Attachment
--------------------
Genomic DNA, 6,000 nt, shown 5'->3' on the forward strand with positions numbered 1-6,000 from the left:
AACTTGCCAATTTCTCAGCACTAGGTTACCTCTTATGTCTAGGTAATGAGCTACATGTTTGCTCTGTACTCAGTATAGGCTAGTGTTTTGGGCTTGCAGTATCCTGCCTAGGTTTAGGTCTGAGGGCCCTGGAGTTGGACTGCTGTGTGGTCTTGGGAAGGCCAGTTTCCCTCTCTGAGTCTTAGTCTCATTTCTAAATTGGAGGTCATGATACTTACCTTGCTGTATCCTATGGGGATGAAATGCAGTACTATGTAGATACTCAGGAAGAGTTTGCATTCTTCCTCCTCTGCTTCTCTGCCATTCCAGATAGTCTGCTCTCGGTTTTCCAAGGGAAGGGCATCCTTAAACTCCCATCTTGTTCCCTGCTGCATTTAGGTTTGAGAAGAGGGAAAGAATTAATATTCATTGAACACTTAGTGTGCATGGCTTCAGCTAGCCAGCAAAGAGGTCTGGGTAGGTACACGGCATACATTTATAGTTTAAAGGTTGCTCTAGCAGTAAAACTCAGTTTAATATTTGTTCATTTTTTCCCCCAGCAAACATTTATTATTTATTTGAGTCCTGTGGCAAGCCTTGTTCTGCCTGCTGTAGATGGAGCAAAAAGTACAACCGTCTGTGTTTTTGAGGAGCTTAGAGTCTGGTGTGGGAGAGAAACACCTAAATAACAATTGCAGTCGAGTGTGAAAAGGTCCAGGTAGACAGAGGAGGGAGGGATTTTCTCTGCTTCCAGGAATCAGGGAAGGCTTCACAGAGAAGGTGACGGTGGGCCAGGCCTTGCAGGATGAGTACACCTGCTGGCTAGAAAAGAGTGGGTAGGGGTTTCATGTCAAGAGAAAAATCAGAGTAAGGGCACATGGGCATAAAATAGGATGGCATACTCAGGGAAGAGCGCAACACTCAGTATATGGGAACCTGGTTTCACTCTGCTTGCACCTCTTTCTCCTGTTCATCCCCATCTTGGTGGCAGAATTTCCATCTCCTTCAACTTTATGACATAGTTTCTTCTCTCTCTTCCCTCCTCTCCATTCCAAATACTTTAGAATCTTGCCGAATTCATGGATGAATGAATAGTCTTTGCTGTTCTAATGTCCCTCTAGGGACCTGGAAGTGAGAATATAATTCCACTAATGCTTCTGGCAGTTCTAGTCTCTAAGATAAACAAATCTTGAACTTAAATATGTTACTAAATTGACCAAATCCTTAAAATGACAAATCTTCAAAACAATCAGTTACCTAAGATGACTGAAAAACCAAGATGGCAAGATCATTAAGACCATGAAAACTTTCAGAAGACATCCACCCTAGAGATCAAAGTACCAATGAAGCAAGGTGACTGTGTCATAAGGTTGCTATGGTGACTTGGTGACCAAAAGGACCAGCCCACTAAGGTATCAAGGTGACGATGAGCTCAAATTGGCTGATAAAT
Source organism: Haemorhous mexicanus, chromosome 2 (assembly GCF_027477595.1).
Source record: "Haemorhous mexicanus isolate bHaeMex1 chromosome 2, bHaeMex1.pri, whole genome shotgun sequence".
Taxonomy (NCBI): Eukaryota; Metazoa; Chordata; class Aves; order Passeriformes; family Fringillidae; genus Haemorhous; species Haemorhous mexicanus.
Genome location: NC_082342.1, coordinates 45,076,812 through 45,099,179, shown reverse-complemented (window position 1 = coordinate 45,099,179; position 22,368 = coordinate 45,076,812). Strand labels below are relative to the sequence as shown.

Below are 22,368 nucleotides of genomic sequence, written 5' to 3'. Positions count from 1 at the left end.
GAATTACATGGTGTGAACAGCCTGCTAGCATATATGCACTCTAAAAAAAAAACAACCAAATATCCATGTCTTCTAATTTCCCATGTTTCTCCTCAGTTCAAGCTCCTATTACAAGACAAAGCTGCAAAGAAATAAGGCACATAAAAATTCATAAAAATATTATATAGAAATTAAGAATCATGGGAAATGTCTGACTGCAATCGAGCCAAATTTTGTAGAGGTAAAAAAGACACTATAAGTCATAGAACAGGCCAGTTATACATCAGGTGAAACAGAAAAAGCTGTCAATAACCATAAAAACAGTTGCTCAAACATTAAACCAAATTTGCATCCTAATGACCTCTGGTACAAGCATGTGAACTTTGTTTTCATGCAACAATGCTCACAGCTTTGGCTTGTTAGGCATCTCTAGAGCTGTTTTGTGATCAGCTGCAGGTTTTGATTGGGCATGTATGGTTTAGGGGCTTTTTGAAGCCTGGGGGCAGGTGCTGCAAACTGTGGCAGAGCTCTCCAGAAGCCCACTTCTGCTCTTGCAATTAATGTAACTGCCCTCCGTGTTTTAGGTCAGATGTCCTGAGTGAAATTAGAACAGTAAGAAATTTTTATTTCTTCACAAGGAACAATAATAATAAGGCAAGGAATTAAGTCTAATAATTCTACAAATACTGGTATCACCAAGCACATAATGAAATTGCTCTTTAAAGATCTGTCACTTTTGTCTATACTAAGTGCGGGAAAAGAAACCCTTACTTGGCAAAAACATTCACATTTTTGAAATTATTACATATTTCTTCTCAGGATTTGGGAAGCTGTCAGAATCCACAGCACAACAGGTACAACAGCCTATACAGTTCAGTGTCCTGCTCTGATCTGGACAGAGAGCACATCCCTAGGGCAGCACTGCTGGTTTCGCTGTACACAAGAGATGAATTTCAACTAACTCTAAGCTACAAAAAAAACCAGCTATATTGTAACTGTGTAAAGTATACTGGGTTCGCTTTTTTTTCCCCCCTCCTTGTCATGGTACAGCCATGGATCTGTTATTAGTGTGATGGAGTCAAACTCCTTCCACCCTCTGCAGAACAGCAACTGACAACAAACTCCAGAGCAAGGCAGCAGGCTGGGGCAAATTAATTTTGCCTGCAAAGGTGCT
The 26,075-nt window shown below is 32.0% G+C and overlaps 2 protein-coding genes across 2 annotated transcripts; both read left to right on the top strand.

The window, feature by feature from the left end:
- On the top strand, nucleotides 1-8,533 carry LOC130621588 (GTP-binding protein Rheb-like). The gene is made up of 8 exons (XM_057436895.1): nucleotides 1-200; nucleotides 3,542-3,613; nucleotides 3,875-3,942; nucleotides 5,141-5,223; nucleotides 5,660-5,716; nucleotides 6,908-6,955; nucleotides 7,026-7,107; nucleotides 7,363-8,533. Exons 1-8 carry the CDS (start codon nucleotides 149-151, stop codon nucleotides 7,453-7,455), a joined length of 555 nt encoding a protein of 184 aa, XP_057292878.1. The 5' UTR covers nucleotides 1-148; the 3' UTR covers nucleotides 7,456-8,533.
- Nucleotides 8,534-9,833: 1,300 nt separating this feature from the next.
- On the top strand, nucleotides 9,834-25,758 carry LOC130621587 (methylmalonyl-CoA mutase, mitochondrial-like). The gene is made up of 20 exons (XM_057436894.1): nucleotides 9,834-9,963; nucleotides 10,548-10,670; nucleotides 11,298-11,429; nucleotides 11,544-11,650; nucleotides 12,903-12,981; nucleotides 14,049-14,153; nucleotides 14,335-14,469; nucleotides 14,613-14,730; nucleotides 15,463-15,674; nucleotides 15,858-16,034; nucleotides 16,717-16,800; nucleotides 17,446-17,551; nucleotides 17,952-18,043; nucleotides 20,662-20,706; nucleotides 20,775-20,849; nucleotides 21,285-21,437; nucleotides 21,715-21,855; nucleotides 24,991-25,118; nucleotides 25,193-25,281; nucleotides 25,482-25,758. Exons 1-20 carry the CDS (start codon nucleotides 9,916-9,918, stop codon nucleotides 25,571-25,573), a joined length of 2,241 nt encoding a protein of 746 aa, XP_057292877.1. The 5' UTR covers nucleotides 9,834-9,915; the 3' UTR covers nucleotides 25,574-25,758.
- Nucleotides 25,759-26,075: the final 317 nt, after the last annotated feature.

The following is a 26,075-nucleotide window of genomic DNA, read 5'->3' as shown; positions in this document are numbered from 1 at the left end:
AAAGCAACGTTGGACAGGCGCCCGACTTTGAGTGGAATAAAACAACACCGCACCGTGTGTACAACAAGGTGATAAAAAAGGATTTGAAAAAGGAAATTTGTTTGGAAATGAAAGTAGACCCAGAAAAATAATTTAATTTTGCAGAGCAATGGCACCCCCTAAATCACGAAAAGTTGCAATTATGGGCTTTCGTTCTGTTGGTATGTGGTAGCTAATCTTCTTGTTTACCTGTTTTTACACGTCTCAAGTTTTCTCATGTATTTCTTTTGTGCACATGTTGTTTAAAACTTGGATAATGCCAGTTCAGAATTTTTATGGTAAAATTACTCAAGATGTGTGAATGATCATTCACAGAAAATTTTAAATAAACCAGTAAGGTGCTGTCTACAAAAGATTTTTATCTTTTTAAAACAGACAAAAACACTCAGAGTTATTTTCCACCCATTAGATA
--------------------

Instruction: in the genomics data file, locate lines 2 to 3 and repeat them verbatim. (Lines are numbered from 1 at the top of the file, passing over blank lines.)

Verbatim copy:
AACTTGCCAATTTCTCAGCACTAGGTTACCTCTTATGTCTAGGTAATGAGCTACATGTTTGCTCTGTACTCAGTATAGGCTAGTGTTTTGGGCTTGCAGTATCCTGCCTAGGTTTAGGTCTGAGGGCCCTGGAGTTGGACTGCTGTGTGGTCTTGGGAAGGCCAGTTTCCCTCTCTGAGTCTTAGTCTCATTTCTAAATTGGAGGTCATGATACTTACCTTGCTGTATCCTATGGGGATGAAATGCAGTACTATGTAGATACTCAGGAAGAGTTTGCATTCTTCCTCCTCTGCTTCTCTGCCATTCCAGATAGTCTGCTCTCGGTTTTCCAAGGGAAGGGCATCCTTAAACTCCCATCTTGTTCCCTGCTGCATTTAGGTTTGAGAAGAGGGAAAGAATTAATATTCATTGAACACTTAGTGTGCATGGCTTCAGCTAGCCAGCAAAGAGGTCTGGGTAGGTACACGGCATACATTTATAGTTTAAAGGTTGCTCTAGCAGTAAAACTCAGTTTAATATTTGTTCATTTTTTCCCCCAGCAAACATTTATTATTTATTTGAGTCCTGTGGCAAGCCTTGTTCTGCCTGCTGTAGATGGAGCAAAAAGTACAACCGTCTGTGTTTTTGAGGAGCTTAGAGTCTGGTGTGGGAGAGAAACACCTAAATAACAATTGCAGTCGAGTGTGAAAAGGTCCAGGTAGACAGAGGAGGGAGGGATTTTCTCTGCTTCCAGGAATCAGGGAAGGCTTCACAGAGAAGGTGACGGTGGGCCAGGCCTTGCAGGATGAGTACACCTGCTGGCTAGAAAAGAGTGGGTAGGGGTTTCATGTCAAGAGAAAAATCAGAGTAAGGGCACATGGGCATAAAATAGGATGGCATACTCAGGGAAGAGCGCAACACTCAGTATATGGGAACCTGGTTTCACTCTGCTTGCACCTCTTTCTCCTGTTCATCCCCATCTTGGTGGCAGAATTTCCATCTCCTTCAACTTTATGACATAGTTTCTTCTCTCTCTTCCCTCCTCTCCATTCCAAATACTTTAGAATCTTGCCGAATTCATGGATGAATGAATAGTCTTTGCTGTTCTAATGTCCCTCTAGGGACCTGGAAGTGAGAATATAATTCCACTAATGCTTCTGGCAGTTCTAGTCTCTAAGATAAACAAATCTTGAACTTAAATATGTTACTAAATTGACCAAATCCTTAAAATGACAAATCTTCAAAACAATCAGTTACCTAAGATGACTGAAAAACCAAGATGGCAAGATCATTAAGACCATGAAAACTTTCAGAAGACATCCACCCTAGAGATCAAAGTACCAATGAAGCAAGGTGACTGTGTCATAAGGTTGCTATGGTGACTTGGTGACCAAAAGGACCAGCCCACTAAGGTATCAAGGTGACGATGAGCTCAAATTGGCTGATAAAT
Source organism: Haemorhous mexicanus, chromosome 2 (assembly GCF_027477595.1).